20Thomas O'Connor, Neagh, 3 October 1840; in John O'Donovan, Letters containing information relative to the Antiquities of the County of Tipperary Collected during the progress of the Ordnance Survey in 1840. RIA Dublin, handwritten MS. Quoted in Freitag, Barbara. Sheela-Na-Gigs Unraveling an Enigma. New York: Routledge, 2004. 16-17.
O'Connor thought the figure may have had a pagan origin, since if it had been carved during Christian times "it would owe its origin to the wantonness of some loose mind." Freitag writes, "The lengthy letter which he sent to Dublin is a charming testimony to his baffled confusion. O'Conor admits to being completely mystified as to why this 'ill excuted [sic] piece of sculpture', rudely done by an unskillful artist, should be placed at a house of public worship when it so blatantly impresses the 'grossest idea of immorality and licentiousness ... being in its way in direct opposition to the sentiment of . . . people professing the Christian faith'. As it seemed incongruous that the figure had been set up in its present situation for producing any good effect on the minds of a Christian congregation, he could only assume that it was never intended to be placed in the church. He speculated that it must have belonged originally to another building, a castle perhaps, and that it was laid in its present situation 'by some one [sic] who delighted in inconsistencies' after the church had been abandoned as a place of worship. If that were not the case, the figure owed its origin 'to the wantonness of some loose mind.'"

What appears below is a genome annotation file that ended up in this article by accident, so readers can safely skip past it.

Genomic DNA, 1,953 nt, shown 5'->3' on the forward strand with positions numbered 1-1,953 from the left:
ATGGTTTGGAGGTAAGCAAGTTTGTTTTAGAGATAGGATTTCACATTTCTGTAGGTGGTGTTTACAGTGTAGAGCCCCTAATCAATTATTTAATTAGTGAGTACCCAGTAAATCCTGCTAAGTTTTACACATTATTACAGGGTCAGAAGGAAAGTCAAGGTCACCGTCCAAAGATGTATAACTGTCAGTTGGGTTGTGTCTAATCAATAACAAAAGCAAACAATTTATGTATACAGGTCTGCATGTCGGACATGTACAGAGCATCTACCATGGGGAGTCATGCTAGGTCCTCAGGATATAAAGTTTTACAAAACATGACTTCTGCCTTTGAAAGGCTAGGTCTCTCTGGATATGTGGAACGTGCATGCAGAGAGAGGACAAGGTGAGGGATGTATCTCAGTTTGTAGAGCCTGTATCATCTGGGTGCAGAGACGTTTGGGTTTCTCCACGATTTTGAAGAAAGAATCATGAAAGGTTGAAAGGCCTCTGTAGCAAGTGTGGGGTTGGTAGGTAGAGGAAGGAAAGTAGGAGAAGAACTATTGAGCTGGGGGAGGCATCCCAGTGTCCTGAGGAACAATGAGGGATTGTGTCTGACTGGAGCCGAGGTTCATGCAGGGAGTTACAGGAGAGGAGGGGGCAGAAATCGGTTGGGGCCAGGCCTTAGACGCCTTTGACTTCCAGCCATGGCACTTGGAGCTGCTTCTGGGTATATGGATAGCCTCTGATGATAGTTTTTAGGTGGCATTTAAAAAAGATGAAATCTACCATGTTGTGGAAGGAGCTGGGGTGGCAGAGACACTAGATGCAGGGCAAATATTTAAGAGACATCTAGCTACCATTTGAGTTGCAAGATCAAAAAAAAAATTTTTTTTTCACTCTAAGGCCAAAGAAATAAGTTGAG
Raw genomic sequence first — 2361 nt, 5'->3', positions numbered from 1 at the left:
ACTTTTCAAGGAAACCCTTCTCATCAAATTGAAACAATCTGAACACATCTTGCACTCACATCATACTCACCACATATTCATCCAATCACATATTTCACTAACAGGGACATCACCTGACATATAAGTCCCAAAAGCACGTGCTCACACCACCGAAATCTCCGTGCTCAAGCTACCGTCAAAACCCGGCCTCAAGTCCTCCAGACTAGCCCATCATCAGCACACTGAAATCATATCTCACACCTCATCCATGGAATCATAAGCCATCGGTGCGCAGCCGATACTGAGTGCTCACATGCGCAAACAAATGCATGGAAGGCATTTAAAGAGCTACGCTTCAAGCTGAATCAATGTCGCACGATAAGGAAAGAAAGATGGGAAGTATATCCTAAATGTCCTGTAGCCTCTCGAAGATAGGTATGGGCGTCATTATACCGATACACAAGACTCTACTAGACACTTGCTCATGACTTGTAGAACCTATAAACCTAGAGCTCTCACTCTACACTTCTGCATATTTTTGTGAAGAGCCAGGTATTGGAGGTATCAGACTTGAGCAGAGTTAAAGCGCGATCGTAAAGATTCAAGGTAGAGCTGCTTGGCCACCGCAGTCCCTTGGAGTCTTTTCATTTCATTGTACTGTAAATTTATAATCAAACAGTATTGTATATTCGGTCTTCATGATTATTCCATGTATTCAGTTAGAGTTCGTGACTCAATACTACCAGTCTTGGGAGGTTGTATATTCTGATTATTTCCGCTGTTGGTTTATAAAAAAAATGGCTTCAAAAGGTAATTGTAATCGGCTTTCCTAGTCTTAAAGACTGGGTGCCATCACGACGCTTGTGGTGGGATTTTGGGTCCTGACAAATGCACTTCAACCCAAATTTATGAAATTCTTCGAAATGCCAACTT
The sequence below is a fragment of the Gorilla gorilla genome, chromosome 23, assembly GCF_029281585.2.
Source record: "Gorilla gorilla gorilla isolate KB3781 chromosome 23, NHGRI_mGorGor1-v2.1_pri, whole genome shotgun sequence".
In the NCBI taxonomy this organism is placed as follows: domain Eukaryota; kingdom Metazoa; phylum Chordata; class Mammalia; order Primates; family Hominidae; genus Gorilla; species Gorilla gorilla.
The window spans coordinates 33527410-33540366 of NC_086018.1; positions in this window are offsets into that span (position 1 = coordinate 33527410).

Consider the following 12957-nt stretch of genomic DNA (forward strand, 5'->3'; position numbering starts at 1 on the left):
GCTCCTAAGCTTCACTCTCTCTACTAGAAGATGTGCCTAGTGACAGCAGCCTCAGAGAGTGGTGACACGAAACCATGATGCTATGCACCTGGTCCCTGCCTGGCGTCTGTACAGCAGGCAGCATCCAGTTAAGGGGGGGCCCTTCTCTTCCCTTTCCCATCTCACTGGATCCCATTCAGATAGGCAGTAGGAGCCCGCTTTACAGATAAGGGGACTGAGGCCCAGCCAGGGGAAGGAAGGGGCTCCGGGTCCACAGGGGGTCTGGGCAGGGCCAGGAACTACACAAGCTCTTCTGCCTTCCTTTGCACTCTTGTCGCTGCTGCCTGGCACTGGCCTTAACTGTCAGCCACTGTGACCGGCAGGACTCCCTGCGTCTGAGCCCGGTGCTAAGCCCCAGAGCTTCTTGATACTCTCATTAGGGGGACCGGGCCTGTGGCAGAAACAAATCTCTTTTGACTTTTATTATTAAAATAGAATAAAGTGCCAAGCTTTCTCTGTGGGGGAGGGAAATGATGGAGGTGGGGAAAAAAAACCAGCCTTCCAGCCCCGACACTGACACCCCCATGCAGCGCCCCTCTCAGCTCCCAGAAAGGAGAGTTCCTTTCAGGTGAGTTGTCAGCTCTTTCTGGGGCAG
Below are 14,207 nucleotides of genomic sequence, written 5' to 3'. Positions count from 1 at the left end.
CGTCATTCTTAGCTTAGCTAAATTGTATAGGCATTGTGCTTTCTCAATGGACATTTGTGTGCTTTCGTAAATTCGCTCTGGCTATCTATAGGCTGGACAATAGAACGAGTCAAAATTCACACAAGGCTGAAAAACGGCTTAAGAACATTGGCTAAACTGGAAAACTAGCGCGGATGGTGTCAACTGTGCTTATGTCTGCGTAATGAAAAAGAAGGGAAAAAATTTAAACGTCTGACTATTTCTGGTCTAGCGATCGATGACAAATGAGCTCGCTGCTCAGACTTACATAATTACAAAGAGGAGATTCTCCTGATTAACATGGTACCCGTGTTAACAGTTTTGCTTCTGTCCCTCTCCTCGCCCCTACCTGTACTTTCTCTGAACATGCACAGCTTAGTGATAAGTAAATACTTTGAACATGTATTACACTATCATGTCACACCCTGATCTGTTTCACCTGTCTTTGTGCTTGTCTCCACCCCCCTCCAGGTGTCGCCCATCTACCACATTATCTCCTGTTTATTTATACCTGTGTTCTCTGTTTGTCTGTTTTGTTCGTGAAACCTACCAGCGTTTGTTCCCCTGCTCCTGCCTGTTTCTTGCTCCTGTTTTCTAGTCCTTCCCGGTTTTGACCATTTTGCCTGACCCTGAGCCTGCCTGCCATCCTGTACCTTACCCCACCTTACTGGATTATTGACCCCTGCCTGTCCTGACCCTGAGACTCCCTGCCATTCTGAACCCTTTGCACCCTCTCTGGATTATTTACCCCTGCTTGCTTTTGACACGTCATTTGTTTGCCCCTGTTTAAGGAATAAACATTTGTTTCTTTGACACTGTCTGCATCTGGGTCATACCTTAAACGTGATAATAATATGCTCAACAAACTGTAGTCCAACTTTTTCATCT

Sadly, the sheela-na-gig O'Connor describes, at Kiltinane Church, Co. Tipperary, was stolen in 1990. A photograph of the sculpture may be seen here.